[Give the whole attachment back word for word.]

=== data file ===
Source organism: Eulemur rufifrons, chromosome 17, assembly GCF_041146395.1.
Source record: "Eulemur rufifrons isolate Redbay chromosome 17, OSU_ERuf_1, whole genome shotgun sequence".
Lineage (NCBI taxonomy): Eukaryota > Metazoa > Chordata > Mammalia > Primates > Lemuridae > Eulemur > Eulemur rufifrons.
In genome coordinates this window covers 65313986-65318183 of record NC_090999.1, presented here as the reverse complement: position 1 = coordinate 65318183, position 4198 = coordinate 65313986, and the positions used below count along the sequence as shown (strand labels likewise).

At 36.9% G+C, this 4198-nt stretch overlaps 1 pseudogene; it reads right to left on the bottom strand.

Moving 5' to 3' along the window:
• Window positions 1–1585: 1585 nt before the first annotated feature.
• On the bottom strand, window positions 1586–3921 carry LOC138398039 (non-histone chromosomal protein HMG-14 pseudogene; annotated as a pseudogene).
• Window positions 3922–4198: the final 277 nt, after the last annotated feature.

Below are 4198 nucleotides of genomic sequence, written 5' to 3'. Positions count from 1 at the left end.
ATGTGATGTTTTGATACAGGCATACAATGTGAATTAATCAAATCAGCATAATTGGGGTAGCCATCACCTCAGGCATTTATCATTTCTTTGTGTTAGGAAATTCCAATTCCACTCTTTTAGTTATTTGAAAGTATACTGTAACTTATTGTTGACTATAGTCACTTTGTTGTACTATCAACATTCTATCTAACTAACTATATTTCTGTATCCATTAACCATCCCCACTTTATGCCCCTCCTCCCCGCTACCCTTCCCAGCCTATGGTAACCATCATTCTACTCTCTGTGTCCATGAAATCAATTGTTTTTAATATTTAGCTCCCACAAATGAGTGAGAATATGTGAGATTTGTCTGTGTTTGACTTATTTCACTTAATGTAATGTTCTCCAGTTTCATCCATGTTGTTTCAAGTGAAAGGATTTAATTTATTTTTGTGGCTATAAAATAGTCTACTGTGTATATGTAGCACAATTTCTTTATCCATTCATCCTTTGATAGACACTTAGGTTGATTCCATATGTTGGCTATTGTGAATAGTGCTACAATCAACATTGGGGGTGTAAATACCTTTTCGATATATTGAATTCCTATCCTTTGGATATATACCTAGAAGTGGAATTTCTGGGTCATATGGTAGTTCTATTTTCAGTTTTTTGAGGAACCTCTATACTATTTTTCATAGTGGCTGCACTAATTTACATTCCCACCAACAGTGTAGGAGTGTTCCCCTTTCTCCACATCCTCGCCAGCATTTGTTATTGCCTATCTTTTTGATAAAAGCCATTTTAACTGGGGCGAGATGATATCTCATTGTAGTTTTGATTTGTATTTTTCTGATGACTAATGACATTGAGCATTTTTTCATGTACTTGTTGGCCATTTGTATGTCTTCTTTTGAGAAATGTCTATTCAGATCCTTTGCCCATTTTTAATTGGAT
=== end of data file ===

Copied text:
Source organism: Eulemur rufifrons, chromosome 17, assembly GCF_041146395.1.
Source record: "Eulemur rufifrons isolate Redbay chromosome 17, OSU_ERuf_1, whole genome shotgun sequence".
Lineage (NCBI taxonomy): Eukaryota > Metazoa > Chordata > Mammalia > Primates > Lemuridae > Eulemur > Eulemur rufifrons.
In genome coordinates this window covers 65313986-65318183 of record NC_090999.1, presented here as the reverse complement: position 1 = coordinate 65318183, position 4198 = coordinate 65313986, and the positions used below count along the sequence as shown (strand labels likewise).

At 36.9% G+C, this 4198-nt stretch overlaps 1 pseudogene; it reads right to left on the bottom strand.

Moving 5' to 3' along the window:
• Window positions 1–1585: 1585 nt before the first annotated feature.
• On the bottom strand, window positions 1586–3921 carry LOC138398039 (non-histone chromosomal protein HMG-14 pseudogene; annotated as a pseudogene).
• Window positions 3922–4198: the final 277 nt, after the last annotated feature.

Below are 4198 nucleotides of genomic sequence, written 5' to 3'. Positions count from 1 at the left end.
ATGTGATGTTTTGATACAGGCATACAATGTGAATTAATCAAATCAGCATAATTGGGGTAGCCATCACCTCAGGCATTTATCATTTCTTTGTGTTAGGAAATTCCAATTCCACTCTTTTAGTTATTTGAAAGTATACTGTAACTTATTGTTGACTATAGTCACTTTGTTGTACTATCAACATTCTATCTAACTAACTATATTTCTGTATCCATTAACCATCCCCACTTTATGCCCCTCCTCCCCGCTACCCTTCCCAGCCTATGGTAACCATCATTCTACTCTCTGTGTCCATGAAATCAATTGTTTTTAATATTTAGCTCCCACAAATGAGTGAGAATATGTGAGATTTGTCTGTGTTTGACTTATTTCACTTAATGTAATGTTCTCCAGTTTCATCCATGTTGTTTCAAGTGAAAGGATTTAATTTATTTTTGTGGCTATAAAATAGTCTACTGTGTATATGTAGCACAATTTCTTTATCCATTCATCCTTTGATAGACACTTAGGTTGATTCCATATGTTGGCTATTGTGAATAGTGCTACAATCAACATTGGGGGTGTAAATACCTTTTCGATATATTGAATTCCTATCCTTTGGATATATACCTAGAAGTGGAATTTCTGGGTCATATGGTAGTTCTATTTTCAGTTTTTTGAGGAACCTCTATACTATTTTTCATAGTGGCTGCACTAATTTACATTCCCACCAACAGTGTAGGAGTGTTCCCCTTTCTCCACATCCTCGCCAGCATTTGTTATTGCCTATCTTTTTGATAAAAGCCATTTTAACTGGGGCGAGATGATATCTCATTGTAGTTTTGATTTGTATTTTTCTGATGACTAATGACATTGAGCATTTTTTCATGTACTTGTTGGCCATTTGTATGTCTTCTTTTGAGAAATGTCTATTCAGATCCTTTGCCCATTTTTAATTGGAT